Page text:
Senator de Largie - It is quite evident to me, sir, that you misunderstood the remark I made, otherwise you would not have ruled as you did. The remark was applied to honorable senators on the other side as a combined party. I was referring to what was the policy of the party which is now the Opposition, when it was in office. You will see, sir, that my remark could only apply to them as a party, and not as individuals. My intention was quite plain to any one.

The PRESIDENT - If Senator de Largie meant to imply by his remark that the policy which was pursued by honorable senators opposite was a stupid policy, he was perfectly in order; but what I understood him to convey was that they were a stupid party.

Senator Chataway - He said, " The stupid Tory members on the other side."

Senator Walker - "The stupid Tories on the other side."

The PRESIDENT - I ask Senator de Largie, if the contention which I raise is tight, to alter the terms of his motion of dissent.

Senator de Largie - I cannot alter the remarks which I made, sir.

Senator St Ledger - I was listening very attentively to the remarks of Senator de Largie, because they were largely directed to some remarks I had made. My impression is distinctly that he said, " The stupid Tory members on the other side."

Senator de Largie - ' ' The stupid Tory party."

Senator Chataway - No; you used the word " members."

Senator Millen - I would like a ruling from the Chair. I understand that a certain event transpired, that you, sir, gave a ruling, and that a notice of dissent therefrom has been handed in. It appears to me that the discussion is being revived on the matters which led up to the ruling. Are we discussing the ruling now or the original matter ?

The PRESIDENT - I pointed out that the written statement of dissent did not accord with the reason why I stopped Senator de Largie and asked him to withdraw certain words. I asked if he would alter the terms of his dissent, and he desired permission to make an explanation, which he did ; but said that he could not alter the terms of his dissent. The question before the Senate is -

That the ruling of the President, that it is a breach of the Standing Orders to apply " stupid Tory party " to the Opposition party, be dissented from.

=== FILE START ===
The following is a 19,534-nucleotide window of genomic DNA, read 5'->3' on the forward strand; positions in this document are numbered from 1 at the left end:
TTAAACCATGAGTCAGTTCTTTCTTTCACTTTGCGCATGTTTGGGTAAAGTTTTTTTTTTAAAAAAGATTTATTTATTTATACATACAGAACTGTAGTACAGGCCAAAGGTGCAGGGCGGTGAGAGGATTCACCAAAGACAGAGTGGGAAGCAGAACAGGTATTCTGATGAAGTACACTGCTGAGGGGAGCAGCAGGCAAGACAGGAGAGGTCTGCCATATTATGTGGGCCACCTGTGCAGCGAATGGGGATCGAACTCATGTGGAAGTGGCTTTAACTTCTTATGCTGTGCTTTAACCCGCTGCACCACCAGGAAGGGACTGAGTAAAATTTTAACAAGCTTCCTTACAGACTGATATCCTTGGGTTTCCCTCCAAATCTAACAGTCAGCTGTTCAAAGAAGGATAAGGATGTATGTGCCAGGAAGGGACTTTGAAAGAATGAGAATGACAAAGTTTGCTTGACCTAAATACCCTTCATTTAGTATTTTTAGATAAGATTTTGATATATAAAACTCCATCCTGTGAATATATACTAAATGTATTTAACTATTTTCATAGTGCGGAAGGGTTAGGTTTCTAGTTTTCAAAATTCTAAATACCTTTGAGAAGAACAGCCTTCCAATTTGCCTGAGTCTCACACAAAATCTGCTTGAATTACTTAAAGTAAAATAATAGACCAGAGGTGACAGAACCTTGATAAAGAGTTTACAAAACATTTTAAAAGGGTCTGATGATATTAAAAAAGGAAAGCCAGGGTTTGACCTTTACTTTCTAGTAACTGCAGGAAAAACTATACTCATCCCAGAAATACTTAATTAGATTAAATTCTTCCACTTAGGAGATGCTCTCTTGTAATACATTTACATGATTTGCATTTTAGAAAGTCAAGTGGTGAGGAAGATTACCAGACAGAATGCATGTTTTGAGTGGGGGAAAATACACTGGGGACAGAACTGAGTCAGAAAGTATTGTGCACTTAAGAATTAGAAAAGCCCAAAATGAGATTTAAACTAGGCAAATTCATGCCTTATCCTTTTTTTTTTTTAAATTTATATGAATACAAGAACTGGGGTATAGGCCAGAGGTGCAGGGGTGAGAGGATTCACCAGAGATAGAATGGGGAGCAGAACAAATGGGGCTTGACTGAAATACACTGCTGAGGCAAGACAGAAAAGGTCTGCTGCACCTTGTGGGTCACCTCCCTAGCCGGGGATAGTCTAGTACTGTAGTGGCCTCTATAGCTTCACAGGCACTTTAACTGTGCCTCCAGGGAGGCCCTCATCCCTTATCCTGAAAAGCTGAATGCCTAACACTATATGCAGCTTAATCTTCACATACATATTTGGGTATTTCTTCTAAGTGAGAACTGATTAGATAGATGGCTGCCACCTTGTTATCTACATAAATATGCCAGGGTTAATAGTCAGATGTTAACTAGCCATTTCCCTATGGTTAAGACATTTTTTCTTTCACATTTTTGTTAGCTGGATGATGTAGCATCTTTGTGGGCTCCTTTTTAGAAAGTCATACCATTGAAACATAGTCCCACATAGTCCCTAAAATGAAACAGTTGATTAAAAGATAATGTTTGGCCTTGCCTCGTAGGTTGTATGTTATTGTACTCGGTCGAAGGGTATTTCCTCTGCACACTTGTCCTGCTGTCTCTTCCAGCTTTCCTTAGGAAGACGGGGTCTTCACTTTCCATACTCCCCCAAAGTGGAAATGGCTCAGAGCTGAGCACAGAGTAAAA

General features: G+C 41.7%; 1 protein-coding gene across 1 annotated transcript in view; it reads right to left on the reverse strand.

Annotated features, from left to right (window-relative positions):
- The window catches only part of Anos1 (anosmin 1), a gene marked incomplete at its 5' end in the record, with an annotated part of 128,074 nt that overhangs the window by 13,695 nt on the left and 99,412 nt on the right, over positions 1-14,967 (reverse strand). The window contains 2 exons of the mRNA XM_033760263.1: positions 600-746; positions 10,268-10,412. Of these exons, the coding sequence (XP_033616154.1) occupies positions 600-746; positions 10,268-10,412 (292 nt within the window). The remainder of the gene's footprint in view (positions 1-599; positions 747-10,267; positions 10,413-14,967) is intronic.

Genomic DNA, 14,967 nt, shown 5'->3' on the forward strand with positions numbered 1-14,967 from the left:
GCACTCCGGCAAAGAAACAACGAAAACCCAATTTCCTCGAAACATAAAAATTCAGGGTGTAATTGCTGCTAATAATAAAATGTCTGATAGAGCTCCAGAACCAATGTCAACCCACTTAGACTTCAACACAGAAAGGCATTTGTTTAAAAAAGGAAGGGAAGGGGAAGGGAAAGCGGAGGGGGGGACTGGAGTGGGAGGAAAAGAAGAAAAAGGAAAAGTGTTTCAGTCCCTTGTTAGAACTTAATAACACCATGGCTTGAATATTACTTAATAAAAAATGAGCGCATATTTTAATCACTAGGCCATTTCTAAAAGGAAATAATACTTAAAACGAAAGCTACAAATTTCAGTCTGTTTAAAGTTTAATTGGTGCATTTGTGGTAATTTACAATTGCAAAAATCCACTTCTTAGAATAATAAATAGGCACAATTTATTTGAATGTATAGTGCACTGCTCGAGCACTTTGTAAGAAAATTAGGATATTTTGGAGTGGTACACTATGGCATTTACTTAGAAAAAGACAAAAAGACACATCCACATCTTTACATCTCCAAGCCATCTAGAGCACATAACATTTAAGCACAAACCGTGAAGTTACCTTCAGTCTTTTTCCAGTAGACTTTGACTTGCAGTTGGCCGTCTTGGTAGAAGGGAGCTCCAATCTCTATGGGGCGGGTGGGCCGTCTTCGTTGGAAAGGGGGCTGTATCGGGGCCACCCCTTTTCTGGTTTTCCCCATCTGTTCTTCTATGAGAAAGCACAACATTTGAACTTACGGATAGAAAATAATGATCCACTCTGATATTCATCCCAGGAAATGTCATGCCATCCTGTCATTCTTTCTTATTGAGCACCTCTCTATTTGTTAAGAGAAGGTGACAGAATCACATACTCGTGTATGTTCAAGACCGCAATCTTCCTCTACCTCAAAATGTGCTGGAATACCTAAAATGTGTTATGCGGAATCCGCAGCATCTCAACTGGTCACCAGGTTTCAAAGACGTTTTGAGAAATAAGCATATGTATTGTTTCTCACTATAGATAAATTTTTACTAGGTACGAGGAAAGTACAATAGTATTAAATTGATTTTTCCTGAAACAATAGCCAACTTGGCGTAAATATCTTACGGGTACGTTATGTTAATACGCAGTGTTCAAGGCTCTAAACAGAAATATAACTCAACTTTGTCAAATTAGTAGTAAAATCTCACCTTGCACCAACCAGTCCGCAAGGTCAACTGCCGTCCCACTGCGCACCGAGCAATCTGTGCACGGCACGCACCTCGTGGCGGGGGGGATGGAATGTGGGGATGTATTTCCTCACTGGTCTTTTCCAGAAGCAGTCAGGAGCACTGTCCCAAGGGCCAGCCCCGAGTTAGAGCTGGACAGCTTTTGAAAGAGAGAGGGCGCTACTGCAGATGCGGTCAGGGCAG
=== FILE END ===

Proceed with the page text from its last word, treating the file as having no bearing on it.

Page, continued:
But I would point out that, under standing order 424, when a motion is seconded " it shall be proposed to the Senate and the debate thereon forthwith adjourned to the next sitting day." Is the motion seconded?

Senator Needham - I second the motion.

The PRESIDENT -The standing order continues - unless the Senate decides on motion, without debate, that the question requires immediate determination.

Senator Pearce - Does that mean, sir, that the business before the Senate will be interrupted?


Senator Pearce - If that is so, I desire to move that the question requires immediate determination.

Senator Millen - One moment ! There is a ruling on that point, I think.

Senator Pearce - I think it is the motion of dissent from the ruling, and not the business before the Senate, which is postponed to a future day.

Senator Millen - I cannot quite recall the circumstances, sir; but, on one occasion, the point was raised as to whether the standing order meant the adjournment of the business under consideration or the adjournment of the question raised by the dissenting motion, and a decision was given.

Senator Pearce - The decision was that the debate on the question raised by the dissenting motion had to be adjourned.

Senator Givens - No; the whole business was adjourned.

Senator Pearce - The question raised by Senator de Largie appears to me to be so trivial that I think it ought to be dealt with straight away. Therefore, I move - That the question requires immediate determination. -

Motion agreed to.